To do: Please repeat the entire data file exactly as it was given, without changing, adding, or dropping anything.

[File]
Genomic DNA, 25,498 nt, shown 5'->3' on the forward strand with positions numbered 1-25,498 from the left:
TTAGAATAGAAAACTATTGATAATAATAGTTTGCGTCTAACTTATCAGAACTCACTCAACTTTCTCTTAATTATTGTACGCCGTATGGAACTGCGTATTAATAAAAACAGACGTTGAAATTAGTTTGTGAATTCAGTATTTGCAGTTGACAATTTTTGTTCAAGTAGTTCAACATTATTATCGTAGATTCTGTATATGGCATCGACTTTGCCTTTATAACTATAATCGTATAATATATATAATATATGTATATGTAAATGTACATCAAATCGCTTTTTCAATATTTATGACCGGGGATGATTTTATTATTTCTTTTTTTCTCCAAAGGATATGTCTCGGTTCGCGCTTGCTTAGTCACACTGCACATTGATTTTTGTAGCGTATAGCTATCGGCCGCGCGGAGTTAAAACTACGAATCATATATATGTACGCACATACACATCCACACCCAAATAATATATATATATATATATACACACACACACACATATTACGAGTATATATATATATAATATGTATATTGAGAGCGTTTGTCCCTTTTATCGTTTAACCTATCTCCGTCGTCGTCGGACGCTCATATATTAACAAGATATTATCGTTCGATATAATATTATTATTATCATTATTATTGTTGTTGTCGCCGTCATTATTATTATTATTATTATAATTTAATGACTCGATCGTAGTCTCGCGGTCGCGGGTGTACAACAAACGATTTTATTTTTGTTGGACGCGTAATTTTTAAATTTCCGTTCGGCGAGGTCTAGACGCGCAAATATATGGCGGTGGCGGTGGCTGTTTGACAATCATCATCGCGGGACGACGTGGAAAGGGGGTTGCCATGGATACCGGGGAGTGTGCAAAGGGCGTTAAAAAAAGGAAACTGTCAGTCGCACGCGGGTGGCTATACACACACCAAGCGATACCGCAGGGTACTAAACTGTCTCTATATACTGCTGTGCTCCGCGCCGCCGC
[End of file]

Genomic DNA, 25,498 nt, shown 5'->3' on the forward strand with positions numbered 1-25,498 from the left:
TTAGAATAGAAAACTATTGATAATAATAGTTTGCGTCTAACTTATCAGAACTCACTCAACTTTCTCTTAATTATTGTACGCCGTATGGAACTGCGTATTAATAAAAACAGACGTTGAAATTAGTTTGTGAATTCAGTATTTGCAGTTGACAATTTTTGTTCAAGTAGTTCAACATTATTATCGTAGATTCTGTATATGGCATCGACTTTGCCTTTATAACTATAATCGTATAATATATATAATATATGTATATGTAAATGTACATCAAATCGCTTTTTCAATATTTATGACCGGGGATGATTTTATTATTTCTTTTTTTCTCCAAAGGATATGTCTCGGTTCGCGCTTGCTTAGTCACACTGCACATTGATTTTTGTAGCGTATAGCTATCGGCCGCGCGGAGTTAAAACTACGAATCATATATATGTACGCACATACACATCCACACCCAAATAATATATATATATATATATACACACACACACACATATTACGAGTATATATATATATAATATGTATATTGAGAGCGTTTGTCCCTTTTATCGTTTAACCTATCTCCGTCGTCGTCGGACGCTCATATATTAACAAGATATTATCGTTCGATATAATATTATTATTATCATTATTATTGTTGTTGTCGCCGTCATTATTATTATTATTATTATAATTTAATGACTCGATCGTAGTCTCGCGGTCGCGGGTGTACAACAAACGATTTTATTTTTGTTGGACGCGTAATTTTTAAATTTCCGTTCGGCGAGGTCTAGACGCGCAAATATATGGCGGTGGCGGTGGCTGTTTGACAATCATCATCGCGGGACGACGTGGAAAGGGGGTTGCCATGGATACCGGGGAGTGTGCAAAGGGCGTTAAAAAAAGGAAACTGTCAGTCGCACGCGGGTGGCTATACACACACCAAGCGATACCGCAGGGTACTAAACTGTCTCTATATACTGCTGTGCTCCGCGCCGCCGC